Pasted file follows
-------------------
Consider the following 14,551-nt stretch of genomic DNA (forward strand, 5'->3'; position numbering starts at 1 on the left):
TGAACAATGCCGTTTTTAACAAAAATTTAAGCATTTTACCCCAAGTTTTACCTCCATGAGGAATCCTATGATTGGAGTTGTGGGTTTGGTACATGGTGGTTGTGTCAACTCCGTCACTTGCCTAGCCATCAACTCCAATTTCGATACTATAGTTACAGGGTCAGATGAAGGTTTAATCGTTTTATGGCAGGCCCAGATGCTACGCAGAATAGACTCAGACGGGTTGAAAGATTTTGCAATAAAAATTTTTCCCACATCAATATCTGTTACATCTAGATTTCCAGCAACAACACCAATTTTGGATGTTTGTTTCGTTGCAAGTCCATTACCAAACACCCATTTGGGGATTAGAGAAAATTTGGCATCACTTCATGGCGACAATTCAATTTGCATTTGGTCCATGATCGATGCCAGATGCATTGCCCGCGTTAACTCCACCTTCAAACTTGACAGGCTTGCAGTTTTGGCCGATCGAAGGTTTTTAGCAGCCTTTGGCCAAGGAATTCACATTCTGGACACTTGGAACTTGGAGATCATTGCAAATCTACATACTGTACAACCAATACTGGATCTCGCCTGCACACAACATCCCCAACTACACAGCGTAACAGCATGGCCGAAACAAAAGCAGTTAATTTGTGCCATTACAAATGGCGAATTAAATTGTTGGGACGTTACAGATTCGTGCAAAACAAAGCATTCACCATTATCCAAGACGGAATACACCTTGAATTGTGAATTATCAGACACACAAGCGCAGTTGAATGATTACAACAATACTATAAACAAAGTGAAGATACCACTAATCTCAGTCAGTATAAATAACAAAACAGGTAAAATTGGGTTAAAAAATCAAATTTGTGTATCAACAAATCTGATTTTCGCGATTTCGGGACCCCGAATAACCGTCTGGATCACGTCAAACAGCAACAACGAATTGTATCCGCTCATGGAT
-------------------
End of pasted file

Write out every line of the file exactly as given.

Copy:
Consider the following 14,551-nt stretch of genomic DNA (forward strand, 5'->3'; position numbering starts at 1 on the left):
TGAACAATGCCGTTTTTAACAAAAATTTAAGCATTTTACCCCAAGTTTTACCTCCATGAGGAATCCTATGATTGGAGTTGTGGGTTTGGTACATGGTGGTTGTGTCAACTCCGTCACTTGCCTAGCCATCAACTCCAATTTCGATACTATAGTTACAGGGTCAGATGAAGGTTTAATCGTTTTATGGCAGGCCCAGATGCTACGCAGAATAGACTCAGACGGGTTGAAAGATTTTGCAATAAAAATTTTTCCCACATCAATATCTGTTACATCTAGATTTCCAGCAACAACACCAATTTTGGATGTTTGTTTCGTTGCAAGTCCATTACCAAACACCCATTTGGGGATTAGAGAAAATTTGGCATCACTTCATGGCGACAATTCAATTTGCATTTGGTCCATGATCGATGCCAGATGCATTGCCCGCGTTAACTCCACCTTCAAACTTGACAGGCTTGCAGTTTTGGCCGATCGAAGGTTTTTAGCAGCCTTTGGCCAAGGAATTCACATTCTGGACACTTGGAACTTGGAGATCATTGCAAATCTACATACTGTACAACCAATACTGGATCTCGCCTGCACACAACATCCCCAACTACACAGCGTAACAGCATGGCCGAAACAAAAGCAGTTAATTTGTGCCATTACAAATGGCGAATTAAATTGTTGGGACGTTACAGATTCGTGCAAAACAAAGCATTCACCATTATCCAAGACGGAATACACCTTGAATTGTGAATTATCAGACACACAAGCGCAGTTGAATGATTACAACAATACTATAAACAAAGTGAAGATACCACTAATCTCAGTCAGTATAAATAACAAAACAGGTAAAATTGGGTTAAAAAATCAAATTTGTGTATCAACAAATCTGATTTTCGCGATTTCGGGACCCCGAATAACCGTCTGGATCACGTCAAACAGCAACAACGAATTGTATCCGCTCATGGAT